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Medusa by Carvaggio

Medusa, by Caravaggio (1595)

In Greek mythology Medusa (Greek: Μέδουσα (Médousa), "guardian, protectress")[1] was a monster, a Gorgon, generally described as having the face of a hideous human female with living venomous snakes in place of hair. Gazing directly upon her would turn onlookers to stone. Most sources describe her as the daughter of Phorcys and Ceto,[2] though the author Hyginus (Fabulae, 151) interposes a generation and gives Medusa another chthonic pair as parents.[3]

Medusa was beheaded by the hero Perseus, who thereafter used her head as a weapon[4] until he gave it to the goddess Athena to place on her shield. In classical antiquity the image of the head of Medusa appeared in the evil-averting device known as the Gorgoneion.

Medusa in classical mythology


Perseus with the Head of Medusa, by Benvenuto Cellini, installed 1554

The three Gorgon sisters—Medusa, Stheno, and Euryale—were all children of the ancient marine deities Phorcys (or "Phorkys") and his sister Ceto (or "Keto"), chthonic monsters from an archaic world. Their genealogy is shared with other sisters, the Graeae, as in Aeschylus's Prometheus Bound, which places both trinities of sisters far off "on Kisthene's dreadful plain":

Near them their sisters three, the Gorgons, winged
With snakes for hair— hated of mortal man

While ancient Greek vase-painters and relief carvers imagined Medusa and her sisters as beings born of monstrous form, sculptors and vase-painters of the fifth century began to envisage her as being beautiful as well as terrifying. In an ode written in 490 BCE Pindar already speaks of "fair-cheeked Medusa".[5]

In a late version of the Medusa myth, related by the Roman poet Ovid (Metamorphoses 4.770), Medusa was originally a ravishingly beautiful maiden, "the jealous aspiration of many suitors," but when she was caught being raped by the "Lord of the Sea" Poseidon in Athena's temple, the enraged Athena transformed Medusa's beautiful hair to serpents and made her face so terrible to behold that the mere sight of it would turn onlookers to stone. In Ovid's telling, Perseus describes Medusa's punishment by Minerva (Athena) as just and well earned.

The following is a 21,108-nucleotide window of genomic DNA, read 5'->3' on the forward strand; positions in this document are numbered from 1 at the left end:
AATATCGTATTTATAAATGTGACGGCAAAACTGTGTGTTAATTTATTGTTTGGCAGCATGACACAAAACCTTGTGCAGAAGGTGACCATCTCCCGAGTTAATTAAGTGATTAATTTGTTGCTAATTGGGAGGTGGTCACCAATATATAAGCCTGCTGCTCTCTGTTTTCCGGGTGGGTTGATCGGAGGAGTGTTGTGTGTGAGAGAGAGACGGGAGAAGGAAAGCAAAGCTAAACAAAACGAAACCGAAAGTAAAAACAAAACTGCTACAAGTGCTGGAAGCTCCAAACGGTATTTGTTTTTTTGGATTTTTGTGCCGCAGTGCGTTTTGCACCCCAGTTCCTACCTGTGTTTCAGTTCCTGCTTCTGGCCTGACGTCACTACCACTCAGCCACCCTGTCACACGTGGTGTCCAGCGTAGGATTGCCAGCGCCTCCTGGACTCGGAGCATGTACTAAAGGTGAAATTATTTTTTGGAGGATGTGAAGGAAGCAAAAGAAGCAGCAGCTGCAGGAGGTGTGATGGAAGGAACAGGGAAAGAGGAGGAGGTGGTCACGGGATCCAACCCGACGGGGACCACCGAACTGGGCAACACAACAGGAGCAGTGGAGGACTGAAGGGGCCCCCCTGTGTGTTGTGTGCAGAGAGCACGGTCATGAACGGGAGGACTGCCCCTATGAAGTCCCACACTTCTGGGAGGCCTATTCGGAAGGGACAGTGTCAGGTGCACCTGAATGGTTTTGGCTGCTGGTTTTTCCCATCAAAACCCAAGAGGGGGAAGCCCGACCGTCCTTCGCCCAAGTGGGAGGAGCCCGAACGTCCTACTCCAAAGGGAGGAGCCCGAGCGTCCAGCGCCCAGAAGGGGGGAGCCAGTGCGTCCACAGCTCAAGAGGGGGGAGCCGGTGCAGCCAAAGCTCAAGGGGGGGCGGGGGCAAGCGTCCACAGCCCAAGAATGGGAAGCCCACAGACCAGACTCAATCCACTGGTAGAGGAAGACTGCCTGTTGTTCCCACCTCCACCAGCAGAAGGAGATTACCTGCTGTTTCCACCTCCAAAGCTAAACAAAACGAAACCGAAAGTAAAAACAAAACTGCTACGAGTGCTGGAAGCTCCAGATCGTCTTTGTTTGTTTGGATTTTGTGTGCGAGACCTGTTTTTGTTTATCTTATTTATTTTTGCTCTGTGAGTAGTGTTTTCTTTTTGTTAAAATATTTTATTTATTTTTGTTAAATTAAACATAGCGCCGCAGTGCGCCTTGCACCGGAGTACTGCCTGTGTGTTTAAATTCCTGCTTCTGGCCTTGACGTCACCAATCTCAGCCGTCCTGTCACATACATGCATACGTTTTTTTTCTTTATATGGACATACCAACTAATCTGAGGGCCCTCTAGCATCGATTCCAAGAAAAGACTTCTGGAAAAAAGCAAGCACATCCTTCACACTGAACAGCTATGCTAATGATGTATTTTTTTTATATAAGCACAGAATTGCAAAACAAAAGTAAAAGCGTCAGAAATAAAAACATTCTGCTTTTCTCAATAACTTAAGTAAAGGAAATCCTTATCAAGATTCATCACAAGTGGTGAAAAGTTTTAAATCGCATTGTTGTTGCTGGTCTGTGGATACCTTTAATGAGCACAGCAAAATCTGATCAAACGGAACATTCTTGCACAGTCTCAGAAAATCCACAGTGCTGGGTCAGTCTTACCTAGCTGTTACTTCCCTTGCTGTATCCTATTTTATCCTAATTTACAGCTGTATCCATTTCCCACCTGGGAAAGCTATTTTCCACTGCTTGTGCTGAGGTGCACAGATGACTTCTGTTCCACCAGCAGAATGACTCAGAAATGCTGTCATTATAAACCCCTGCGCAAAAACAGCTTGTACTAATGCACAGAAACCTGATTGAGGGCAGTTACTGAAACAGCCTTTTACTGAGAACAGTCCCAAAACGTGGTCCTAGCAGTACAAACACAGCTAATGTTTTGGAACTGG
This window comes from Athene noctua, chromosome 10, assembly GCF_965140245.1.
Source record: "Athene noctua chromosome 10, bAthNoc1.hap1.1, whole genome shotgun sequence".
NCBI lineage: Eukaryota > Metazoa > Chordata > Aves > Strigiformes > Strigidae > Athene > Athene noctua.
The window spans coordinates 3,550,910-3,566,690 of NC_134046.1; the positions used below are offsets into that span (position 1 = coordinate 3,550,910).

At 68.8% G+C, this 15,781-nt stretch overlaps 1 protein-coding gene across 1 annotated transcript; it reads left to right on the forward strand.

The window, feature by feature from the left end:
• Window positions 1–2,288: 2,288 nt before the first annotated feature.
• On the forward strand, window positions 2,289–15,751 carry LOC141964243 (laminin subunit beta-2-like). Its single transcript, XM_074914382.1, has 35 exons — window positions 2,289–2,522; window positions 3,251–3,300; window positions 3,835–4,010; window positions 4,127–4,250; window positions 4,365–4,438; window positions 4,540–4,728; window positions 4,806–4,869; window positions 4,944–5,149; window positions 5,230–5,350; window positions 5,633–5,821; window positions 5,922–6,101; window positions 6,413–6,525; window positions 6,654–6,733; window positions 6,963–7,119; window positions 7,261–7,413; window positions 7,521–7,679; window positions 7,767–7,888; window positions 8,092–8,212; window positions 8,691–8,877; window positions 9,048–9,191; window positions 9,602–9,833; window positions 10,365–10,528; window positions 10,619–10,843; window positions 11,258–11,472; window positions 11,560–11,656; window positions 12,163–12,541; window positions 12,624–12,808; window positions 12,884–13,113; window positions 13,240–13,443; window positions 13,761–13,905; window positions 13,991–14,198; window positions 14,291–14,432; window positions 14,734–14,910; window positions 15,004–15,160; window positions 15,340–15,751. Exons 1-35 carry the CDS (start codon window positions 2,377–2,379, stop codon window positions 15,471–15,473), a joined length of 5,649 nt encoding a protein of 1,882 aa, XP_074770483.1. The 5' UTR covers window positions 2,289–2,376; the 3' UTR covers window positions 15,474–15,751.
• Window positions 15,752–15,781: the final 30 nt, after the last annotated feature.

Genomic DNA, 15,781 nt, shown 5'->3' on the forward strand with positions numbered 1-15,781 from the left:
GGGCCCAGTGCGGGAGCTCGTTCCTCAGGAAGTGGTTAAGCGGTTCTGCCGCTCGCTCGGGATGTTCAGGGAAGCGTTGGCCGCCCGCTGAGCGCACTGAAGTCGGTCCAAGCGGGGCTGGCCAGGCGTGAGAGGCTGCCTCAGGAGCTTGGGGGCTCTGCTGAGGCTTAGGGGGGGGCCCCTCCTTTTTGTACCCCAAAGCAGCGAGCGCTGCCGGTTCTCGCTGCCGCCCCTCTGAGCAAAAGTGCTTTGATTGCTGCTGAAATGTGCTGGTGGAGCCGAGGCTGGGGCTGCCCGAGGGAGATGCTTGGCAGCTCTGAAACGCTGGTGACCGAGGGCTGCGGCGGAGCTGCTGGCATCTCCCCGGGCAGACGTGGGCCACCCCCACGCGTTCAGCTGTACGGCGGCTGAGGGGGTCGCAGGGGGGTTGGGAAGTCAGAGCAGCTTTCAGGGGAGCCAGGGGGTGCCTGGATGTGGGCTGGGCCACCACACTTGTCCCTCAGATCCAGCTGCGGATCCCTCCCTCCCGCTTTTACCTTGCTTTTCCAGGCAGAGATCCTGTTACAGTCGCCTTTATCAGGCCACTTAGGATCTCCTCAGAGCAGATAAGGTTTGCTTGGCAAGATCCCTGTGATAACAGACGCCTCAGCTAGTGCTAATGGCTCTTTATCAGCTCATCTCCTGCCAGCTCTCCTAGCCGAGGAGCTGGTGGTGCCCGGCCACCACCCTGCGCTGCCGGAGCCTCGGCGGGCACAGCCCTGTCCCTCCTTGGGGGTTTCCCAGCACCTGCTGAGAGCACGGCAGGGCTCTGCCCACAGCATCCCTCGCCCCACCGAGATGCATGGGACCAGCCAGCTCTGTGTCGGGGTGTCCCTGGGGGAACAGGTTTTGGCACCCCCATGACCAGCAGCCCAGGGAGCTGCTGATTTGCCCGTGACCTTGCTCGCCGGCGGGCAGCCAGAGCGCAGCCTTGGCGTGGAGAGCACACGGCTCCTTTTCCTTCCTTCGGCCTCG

In most versions of the story, she was beheaded by the hero Perseus, who was sent to fetch her head by King Polydectes of Seriphus. In his conquest, he received a mirrored shield from Athena, gold, winged sandals from Hermes, a sword from Hephaestus and Hades' helm of invisibility. Medusa was the only one of the three Gorgons who was mortal, so Perseus was able to slay her while looking at the reflection from the mirrored shield he received from Athena. During that time, Medusa was pregnant by Poseidon. When Perseus beheaded her, Pegasus, a winged horse, and Chrysaor, a golden sword-wielding giant, sprang from her body.

Medusa Royal Palace Turin

Head of Medusa, gate of the Royal Palace of Turin.

Jane Ellen Harrison argues that "her potency only begins when her head is severed, and that potency resides in the head; she is in a word a mask with a body later appended... the basis of the Gorgoneion is a cultus object, a ritual mask misunderstood."[6]

In the Odyssey xi, Homer does not specifically mention the Gorgon Medusa:

Lest for my daring Persephone the dread,
From Hades should send up an awful monster's grisly head.

Harrison's translation states "the Gorgon was made out of the terror, not the terror out of the Gorgon."[6]

According to Ovid, in northwest Africa, Perseus flew past the Titan Atlas, who stood holding the sky aloft, and transformed him into stone when he tried to attack him.[7] In a similar manner, the corals of the Red Sea were said to have been formed of Medusa's blood spilled onto seaweed when Perseus laid down the petrifying head beside the shore during his short stay in Ethiopia where he saved and wed his future wife, the lovely princess Andromeda. Furthermore the poisonous vipers of the Sahara, in the Argonautica 4.1515, Ovid's Metamorphoses 4.770 and Lucan's Pharsalia 9.820, were said to have grown from spilt drops of her blood. The blood of Medusa also spawned the Amphisbaena (a horned dragon-like creature with a snake-headed tail).

Perseus then flew to Seriphos, where his mother was about to be forced into marriage with the king. King Polydectes was turned into stone by the gaze of Medusa's head. Then Perseus gave the Gorgon's head to Athena, who placed it on her shield, the Aegis.[8]

Some classical references refer to three Gorgons; Harrison considered that the tripling of Medusa into a trio of sisters was a secondary feature in the myth: The triple form is not primitive, it is merely an instance of a general tendency... which makes of each woman goddess a trinity, which has given us the Horae, the Charites, the Semnai, and a host of other triple groups. It is immediately obvious that the Gorgons are not really three but one + two. The two unslain sisters are mere appendages due to custom; the real Gorgon is Medusa.[6]